It has been clear for many years that America’s “War on Drugs” is a failure from a moral perspective. For you hard-headed realists, it is worth remembering that it is a failure from an economic perspective, as well.
The very simple version of this fact, which you may have already intuited, is: We have spent more than a trillion dollars on the War on Drugs and yet you can still buy drugs everywhere, and decades of furious government attacks on the drug trade have not caused drug prices to increase significantly. It is self-evident that our drug policy is an enormous economic failure, even if you set aside the perhaps incalculable cost of the human lives destroyed by violence and incarceration as a direct result of this policy. But for a slightly more detailed economic explanation, Tom Wainwright, an editor at The Economist, makes an inarguable case that even if you do want to fight a War on Drugs, you sure as hell shouldn’t do it the way we have been—by trying to disrupt the supply of drugs. The fact that that is a losing strategy has been amply demonstrated by recent history. Instead, he says attack the demand:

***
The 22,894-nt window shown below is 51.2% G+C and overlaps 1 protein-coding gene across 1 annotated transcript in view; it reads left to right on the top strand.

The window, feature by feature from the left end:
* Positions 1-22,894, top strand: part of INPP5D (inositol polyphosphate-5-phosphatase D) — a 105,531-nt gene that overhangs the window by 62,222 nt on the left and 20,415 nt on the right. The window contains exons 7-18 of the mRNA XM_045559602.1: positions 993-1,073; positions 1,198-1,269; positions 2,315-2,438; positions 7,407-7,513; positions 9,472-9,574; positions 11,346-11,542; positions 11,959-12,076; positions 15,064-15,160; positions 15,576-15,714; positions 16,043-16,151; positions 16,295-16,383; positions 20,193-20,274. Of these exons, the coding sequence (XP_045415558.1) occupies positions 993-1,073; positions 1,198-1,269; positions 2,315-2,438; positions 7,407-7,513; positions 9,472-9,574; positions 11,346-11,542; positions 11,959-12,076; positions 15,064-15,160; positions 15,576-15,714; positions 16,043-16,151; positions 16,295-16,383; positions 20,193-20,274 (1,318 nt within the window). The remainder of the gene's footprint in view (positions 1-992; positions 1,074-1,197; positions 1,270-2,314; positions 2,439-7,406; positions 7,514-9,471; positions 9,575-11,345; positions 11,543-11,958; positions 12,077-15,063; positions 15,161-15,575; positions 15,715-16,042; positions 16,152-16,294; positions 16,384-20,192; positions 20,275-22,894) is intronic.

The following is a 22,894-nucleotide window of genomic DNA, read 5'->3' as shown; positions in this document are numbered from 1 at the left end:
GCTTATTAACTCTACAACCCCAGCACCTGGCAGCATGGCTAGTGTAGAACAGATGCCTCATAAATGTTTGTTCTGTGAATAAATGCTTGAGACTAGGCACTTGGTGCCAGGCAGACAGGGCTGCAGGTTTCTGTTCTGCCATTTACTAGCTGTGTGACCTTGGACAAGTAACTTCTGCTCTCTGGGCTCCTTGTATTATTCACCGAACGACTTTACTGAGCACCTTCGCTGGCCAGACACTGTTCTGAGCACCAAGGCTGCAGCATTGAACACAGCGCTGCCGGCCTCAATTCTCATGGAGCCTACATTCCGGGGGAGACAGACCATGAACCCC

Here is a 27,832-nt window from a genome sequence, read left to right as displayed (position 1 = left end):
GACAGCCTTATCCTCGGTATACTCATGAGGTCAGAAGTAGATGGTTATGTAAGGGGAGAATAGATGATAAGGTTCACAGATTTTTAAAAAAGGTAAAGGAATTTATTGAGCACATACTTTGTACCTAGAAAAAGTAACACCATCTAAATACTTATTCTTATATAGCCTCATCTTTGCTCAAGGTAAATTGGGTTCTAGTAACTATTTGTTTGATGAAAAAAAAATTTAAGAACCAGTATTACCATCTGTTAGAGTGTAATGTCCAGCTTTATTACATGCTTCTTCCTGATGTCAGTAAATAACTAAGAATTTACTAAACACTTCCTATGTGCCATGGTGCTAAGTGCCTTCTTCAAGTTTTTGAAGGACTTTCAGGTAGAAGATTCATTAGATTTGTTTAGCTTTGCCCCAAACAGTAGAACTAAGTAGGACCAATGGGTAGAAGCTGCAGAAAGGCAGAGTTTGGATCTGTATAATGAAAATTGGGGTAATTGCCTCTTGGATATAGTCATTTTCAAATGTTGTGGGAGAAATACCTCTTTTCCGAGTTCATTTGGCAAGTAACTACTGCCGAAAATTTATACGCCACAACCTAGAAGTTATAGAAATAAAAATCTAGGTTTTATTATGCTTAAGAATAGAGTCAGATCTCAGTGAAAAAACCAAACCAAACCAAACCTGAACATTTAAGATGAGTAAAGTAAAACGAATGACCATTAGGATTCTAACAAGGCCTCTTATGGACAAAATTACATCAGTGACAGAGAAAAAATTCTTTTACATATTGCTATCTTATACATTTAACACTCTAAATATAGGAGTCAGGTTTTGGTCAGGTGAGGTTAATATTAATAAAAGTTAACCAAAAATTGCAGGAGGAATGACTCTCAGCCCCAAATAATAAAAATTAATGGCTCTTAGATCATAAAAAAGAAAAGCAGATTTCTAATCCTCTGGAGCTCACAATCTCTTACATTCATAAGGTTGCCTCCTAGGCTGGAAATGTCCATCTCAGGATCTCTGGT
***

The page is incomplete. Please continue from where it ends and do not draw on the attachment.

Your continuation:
Demand for drugs is inelastic—that is, when prices rise, people cut their consumption relatively little. (Given that most banned drugs are addictive, this isn’t surprising.) So even when governments can drive up prices, dealers continue to sell almost as much as they did before—only at higher prices, meaning that the value of the criminal market increases. Reducing demand, by contrast, triggers a fall in both the amount consumed and the price paid, cutting into the criminal market on two fronts.
Demand-side interventions are not only more effective, they’re also considerably cheaper than playing about with helicopters in the Andes. A dollar spent on drug education in U.S. schools cuts cocaine consumption by twice as much as spending that dollar on reducing supply in South America; spending it on treatment for addicts reduces it by 10 times as much.
This is essentially an economic justification for the view that we should be treating drug abuse as a health problem. You can arrive at that view via a high-minded examination of morality, or via a grounded and practical view of what is cost-effective. Either way, it is what we should be doing and our current drug policy was, is, and continues to be insane.